On May 25, 2009 Radovan Karadzic filed a motion before the International Criminal Tribunal for the former Yugoslavia (ICTY) titled the “Holbrooke Agreement Motion” in which he argues that his indictment should be dismissed on the grounds that Ambassador Richard Holbrooke promised Dr. Karadzic immunity from prosecution in The Hague in return for his resignation from public life.
The United States is aware of this allegation and repeatedly has made clear that no agreement ever was made to provide Radovan Karadzic immunity from prosecution. Neither Ambassador Holbrooke nor any United States official was in a position to offer Dr. Karadzic such immunity, and no such offer was made. Dr. Karadzic did sign a statement, the text of which was negotiated in Belgrade on July 18, 1996, by Ambassador Holbrooke and a team of United States government officials with senior Serbian officials at a meeting where Dr. Karadzic was not present. In this statement, Dr. Karadzic pledged to leave office and withdraw from public life. There was no “quid pro quo”.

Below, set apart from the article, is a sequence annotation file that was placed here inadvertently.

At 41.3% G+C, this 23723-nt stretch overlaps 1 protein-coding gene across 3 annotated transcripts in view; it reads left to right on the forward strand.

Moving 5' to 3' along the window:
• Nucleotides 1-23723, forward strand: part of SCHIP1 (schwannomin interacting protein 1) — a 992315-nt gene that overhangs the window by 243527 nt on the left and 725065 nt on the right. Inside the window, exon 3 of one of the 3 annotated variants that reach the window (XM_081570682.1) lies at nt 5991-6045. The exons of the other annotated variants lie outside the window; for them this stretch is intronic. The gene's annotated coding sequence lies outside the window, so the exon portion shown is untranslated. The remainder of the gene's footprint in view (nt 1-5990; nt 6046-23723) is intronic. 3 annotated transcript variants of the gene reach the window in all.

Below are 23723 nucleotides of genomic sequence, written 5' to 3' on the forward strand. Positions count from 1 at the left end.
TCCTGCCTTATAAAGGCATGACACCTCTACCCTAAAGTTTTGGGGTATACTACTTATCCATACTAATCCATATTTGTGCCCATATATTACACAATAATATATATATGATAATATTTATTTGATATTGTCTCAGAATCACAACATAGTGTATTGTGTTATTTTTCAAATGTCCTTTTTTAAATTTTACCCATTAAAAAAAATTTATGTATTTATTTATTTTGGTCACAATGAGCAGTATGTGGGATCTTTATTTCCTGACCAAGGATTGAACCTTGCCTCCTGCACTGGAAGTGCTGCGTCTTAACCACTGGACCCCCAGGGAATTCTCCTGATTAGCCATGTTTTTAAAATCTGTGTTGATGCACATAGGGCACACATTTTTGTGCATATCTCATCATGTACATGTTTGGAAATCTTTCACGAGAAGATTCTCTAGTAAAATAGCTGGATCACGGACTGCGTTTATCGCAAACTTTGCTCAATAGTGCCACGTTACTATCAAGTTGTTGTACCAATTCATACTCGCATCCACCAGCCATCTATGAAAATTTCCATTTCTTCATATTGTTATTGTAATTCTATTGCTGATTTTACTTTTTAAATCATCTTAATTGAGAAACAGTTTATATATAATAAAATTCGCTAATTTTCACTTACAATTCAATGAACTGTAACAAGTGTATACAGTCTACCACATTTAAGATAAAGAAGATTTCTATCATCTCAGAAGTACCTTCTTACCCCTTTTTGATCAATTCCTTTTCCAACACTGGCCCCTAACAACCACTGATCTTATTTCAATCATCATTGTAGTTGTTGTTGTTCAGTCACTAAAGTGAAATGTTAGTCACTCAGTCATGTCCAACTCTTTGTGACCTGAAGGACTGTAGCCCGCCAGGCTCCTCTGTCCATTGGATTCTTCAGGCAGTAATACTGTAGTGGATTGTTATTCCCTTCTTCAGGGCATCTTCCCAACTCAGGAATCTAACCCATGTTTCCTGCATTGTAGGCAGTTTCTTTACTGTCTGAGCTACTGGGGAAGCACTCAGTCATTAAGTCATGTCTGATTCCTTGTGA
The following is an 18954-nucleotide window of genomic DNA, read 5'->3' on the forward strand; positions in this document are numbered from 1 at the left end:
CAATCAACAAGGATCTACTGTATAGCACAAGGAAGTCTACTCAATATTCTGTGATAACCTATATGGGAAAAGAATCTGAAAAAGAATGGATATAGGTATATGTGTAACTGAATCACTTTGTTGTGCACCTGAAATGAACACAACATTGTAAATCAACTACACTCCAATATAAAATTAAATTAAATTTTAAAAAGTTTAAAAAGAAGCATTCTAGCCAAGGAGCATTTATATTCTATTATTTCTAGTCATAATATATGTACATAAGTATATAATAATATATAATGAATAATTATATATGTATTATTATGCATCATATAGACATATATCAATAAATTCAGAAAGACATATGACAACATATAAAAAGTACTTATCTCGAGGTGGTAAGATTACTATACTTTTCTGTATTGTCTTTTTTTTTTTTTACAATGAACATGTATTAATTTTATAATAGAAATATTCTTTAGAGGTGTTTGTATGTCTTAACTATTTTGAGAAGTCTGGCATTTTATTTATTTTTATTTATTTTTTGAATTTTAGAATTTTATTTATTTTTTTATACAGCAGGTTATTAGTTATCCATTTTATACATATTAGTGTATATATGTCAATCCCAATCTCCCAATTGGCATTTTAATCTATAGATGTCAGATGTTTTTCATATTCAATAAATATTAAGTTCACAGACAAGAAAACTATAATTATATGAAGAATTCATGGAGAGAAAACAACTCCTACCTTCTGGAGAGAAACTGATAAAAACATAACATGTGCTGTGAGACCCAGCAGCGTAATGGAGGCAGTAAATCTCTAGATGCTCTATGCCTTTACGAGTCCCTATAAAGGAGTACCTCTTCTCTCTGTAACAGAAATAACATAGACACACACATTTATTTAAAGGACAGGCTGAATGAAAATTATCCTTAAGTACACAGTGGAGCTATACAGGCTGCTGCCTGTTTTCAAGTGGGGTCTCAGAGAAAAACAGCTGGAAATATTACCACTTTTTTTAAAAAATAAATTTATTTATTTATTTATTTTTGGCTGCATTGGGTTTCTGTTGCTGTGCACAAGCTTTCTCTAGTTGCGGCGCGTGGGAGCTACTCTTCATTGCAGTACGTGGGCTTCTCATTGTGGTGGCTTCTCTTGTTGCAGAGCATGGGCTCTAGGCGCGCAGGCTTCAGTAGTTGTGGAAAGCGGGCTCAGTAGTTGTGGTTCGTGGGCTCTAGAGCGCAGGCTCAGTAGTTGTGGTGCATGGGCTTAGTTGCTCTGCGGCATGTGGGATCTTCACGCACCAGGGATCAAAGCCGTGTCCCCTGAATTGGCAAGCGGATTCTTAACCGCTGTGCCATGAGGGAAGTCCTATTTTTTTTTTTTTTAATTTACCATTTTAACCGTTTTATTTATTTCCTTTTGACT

As part of an ongoing commitment to assist the work of the ICTY, the United States regularly provides information to both prosecution and defense counsel. As part of this standard practice and in response to requests from Dr. Karadzic’s legal advisor, we have provided a number of documents to Dr. Karadzic, a few of which were cited in the motion filed on May 25. However, we believe that Dr. Karadzic has mischaracterized the evidentiary import of the information he received.
In the interest of transparency and accuracy, we are making available to the public documents
that pertain to the allegation of an immunity agreement and, in particular, demonstrate the lack of an underlying basis for that assertion. As these documents show, the United States Government repeatedly made clear at the time of Dr. Karadzic’s agreement to withdraw from public life that it still expected Dr. Karadzic to be tried in The Hague. This position is reflected in both official statements to the press and in private diplomatic communications, including in letters from Secretary of State Warren Christopher and Ambassador Holbrooke to Serbian President Slobodan Milosevic.
The United States respects the ICTY’s judicial independence and strongly supports the work and mandate of the ICTY to investigate and try some of history’s most horrific crimes. We applauded Serbian authorities following the arrest and transfer of Radovan Karadzic to The Hague on July 21, 2008, and heralded the day as an important milestone for justice for the victims and reconciliation for the Balkans. Our longstanding policy is to ensure that those accused of atrocities face justice.